London, United Kingdom – November 14 marks this year’s Equal Pay Day in the United Kingdom, the day women collectively start “working for free”, relative to men.
Last year, it fell on November 10, prompting women’s campaign groups to point out that, at this rate, it will take decades before women reach full equality in the workplace.
Figures published by the Office for National Statistics (ONS) show the average pay gap between men and women full-time employees stands at 8.9 percent, calculated using the average hourly earnings of men and women employed across all sectors and company sizes, not including overtime. It has fallen a mere 0.6 percent since 2012.
Among all workers – including part-time staff and others – that figure shoots up to 17.3 percent, a small fall from 17.8 percent in 2018.
The UK passed the Equal Pay Act in 1970, but women continued earning less than men. In 2017, a law was passed to name and shame companies by introducing compulsory gender pay reporting for those with 250 or more employees. Based on the median hourly pay of men and women, the first round of reporting showed that no sector paid women more than men.
Good news for the next generation?
The latest ONS data appears to contain some good news: It shows that the gap is closing among the younger generations, as the pay difference between women and men under the age of 40 is now close to zero.
But research suggests that ethnicity should be factored in as well and that some minority groups lag behind in gender pay equality.
The Fawcett Society, a charity campaigning for gender equality, found in 2017 that the gender pay gap was shaped by racial inequality, and is experienced by women from different ethnic backgrounds in different ways.
While women of a Chinese background tend to be paid more for full-time work than white British men – though less than Chinese-background men – the pay gap is widest for women of Black African, Pakistani and Bangladeshi origin.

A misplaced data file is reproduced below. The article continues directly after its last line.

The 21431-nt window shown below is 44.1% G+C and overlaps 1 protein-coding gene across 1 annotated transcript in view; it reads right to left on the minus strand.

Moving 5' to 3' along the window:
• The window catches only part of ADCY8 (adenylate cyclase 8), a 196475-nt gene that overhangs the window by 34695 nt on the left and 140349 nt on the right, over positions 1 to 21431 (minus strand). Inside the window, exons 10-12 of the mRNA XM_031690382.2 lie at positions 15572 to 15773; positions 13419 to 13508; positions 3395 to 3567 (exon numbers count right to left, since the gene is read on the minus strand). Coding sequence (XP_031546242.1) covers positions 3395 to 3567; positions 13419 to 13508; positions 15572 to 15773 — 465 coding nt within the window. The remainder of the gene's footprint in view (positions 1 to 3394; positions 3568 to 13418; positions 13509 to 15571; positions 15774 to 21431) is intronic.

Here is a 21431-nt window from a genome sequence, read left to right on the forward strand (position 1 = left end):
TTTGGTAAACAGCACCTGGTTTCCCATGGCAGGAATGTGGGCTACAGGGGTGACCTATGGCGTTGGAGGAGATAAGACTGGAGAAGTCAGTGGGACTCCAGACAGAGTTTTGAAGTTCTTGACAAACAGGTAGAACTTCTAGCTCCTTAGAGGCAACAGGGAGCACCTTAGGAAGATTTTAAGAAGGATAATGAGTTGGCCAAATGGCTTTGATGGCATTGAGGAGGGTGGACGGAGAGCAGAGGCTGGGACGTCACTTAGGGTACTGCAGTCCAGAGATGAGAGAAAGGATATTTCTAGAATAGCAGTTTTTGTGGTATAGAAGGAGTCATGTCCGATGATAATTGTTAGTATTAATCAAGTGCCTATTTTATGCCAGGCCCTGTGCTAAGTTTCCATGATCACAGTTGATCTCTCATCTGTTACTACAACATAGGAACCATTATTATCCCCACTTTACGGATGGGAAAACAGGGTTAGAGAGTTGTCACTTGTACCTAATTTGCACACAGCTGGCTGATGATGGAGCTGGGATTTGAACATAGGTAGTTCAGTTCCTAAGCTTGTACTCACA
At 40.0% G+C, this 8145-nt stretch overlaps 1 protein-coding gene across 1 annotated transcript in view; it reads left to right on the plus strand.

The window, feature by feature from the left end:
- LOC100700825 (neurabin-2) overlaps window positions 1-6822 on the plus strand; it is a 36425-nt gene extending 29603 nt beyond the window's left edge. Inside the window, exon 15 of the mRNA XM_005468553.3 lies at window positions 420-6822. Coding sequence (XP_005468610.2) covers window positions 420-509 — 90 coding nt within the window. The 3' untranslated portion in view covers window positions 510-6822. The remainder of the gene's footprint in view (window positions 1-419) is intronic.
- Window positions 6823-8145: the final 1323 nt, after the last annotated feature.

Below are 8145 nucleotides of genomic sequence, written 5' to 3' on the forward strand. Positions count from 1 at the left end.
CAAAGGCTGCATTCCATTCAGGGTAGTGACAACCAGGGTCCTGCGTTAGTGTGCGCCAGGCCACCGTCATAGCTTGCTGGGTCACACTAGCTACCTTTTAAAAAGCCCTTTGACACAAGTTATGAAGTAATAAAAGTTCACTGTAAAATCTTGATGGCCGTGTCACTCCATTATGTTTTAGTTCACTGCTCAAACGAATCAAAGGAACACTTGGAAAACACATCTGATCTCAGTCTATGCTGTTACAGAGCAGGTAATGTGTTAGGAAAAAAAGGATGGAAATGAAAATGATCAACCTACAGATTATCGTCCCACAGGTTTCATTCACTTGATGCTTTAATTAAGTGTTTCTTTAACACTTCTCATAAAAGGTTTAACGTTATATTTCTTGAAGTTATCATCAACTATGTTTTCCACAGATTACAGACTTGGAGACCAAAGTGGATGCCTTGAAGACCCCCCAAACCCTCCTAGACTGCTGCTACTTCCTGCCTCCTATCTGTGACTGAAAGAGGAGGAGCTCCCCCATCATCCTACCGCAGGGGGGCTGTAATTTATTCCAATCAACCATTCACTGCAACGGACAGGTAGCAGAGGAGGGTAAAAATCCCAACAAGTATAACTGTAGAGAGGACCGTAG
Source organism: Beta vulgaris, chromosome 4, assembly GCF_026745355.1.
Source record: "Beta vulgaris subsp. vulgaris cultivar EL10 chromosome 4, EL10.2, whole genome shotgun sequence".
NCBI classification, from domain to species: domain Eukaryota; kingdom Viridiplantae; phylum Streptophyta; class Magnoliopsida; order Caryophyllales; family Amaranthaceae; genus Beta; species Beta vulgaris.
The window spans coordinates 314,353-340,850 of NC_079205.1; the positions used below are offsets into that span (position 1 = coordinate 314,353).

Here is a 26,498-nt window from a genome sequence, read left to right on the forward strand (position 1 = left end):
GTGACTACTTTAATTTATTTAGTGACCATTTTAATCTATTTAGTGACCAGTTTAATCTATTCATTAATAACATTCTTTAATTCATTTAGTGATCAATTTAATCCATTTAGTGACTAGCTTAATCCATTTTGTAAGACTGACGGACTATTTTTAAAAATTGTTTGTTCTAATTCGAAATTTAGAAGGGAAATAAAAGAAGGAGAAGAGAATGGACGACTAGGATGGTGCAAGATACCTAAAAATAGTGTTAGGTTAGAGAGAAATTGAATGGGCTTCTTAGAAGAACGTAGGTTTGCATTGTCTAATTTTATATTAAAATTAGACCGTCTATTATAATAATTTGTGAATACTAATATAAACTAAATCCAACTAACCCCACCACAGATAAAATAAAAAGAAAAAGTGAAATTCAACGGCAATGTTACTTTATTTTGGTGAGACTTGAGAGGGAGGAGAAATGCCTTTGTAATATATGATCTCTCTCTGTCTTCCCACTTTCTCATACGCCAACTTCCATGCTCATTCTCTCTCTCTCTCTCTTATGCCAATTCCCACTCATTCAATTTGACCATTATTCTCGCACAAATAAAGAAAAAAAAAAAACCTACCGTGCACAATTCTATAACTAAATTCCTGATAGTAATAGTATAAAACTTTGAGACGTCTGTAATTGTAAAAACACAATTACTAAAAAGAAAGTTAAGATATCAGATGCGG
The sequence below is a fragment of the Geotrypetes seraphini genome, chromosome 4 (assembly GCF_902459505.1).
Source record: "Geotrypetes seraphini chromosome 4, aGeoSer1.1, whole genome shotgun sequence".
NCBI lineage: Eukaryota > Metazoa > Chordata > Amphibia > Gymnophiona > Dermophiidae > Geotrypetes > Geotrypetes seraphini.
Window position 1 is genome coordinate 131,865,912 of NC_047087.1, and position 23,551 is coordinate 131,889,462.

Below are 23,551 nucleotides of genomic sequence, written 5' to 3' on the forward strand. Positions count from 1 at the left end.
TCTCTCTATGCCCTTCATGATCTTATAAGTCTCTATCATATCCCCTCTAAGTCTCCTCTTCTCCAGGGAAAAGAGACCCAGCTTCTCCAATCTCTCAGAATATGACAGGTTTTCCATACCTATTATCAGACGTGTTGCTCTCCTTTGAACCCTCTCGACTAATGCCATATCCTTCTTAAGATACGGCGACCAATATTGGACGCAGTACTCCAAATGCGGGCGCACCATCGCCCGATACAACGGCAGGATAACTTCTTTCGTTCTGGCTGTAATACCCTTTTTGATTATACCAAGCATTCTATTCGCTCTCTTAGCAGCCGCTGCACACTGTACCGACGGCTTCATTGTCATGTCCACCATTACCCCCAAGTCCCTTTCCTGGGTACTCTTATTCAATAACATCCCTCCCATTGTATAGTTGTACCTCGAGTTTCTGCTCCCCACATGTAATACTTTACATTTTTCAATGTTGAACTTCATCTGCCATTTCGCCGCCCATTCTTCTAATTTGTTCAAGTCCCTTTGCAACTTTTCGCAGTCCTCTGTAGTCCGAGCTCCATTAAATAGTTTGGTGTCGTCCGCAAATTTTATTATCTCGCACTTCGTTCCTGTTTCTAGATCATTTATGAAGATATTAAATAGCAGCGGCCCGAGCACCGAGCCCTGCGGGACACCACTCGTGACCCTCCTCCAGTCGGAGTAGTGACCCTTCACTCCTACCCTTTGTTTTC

“Most women of colour experience larger gender pay gaps than white women,” Sam Smethers, the Fawcett Society’s CEO, told Al Jazeera.
“Evidence shows that BAME women have been disproportionately negatively affected by austerity. They are also more likely to be in low-paid work,” Smethers continued. “Despite the fact they often have strong qualifications, they face multiple discriminations and additional barriers to labour market participation and career progression.”
One example of these barriers is access to childcare. The Fawcett Society report points out that childcare falls disproportionately on the shoulders of ethnic minority mothers – for example, one cited study showed that while 36 percent of white parents used informal and family childcare, only 23 percent of ethnic minority parents did.
The Young Women’s Trust highlights the issue of childcare in their latest research, published on Thursday. It found that half of all working mothers aged 18-30 say they skip meals at least once a week. Years of cuts, the report says, have had a detrimental effect on young mothers, who are increasingly going hungry.
The UK has the most expensive childcare in Europe.
The first official analysis of data based on ethnicity published earlier this year shows that “ethnic pay gaps” exist even after type of occupation, level of education and regional differences are taken into account.
“A lot of people attribute these gaps to different characteristics, such as they live in different parts of the country, they work in different occupations,” Kathleen Henehan, a policy analyst at the Resolution Foundation, a think-tank that studies low- and middle-income households in the UK, told Al Jazeera.
“But actually we ran a model that says ‘let’s assume that people work in the same occupation and in the same industry and have the same qualifications’. We found that these gaps still persist.”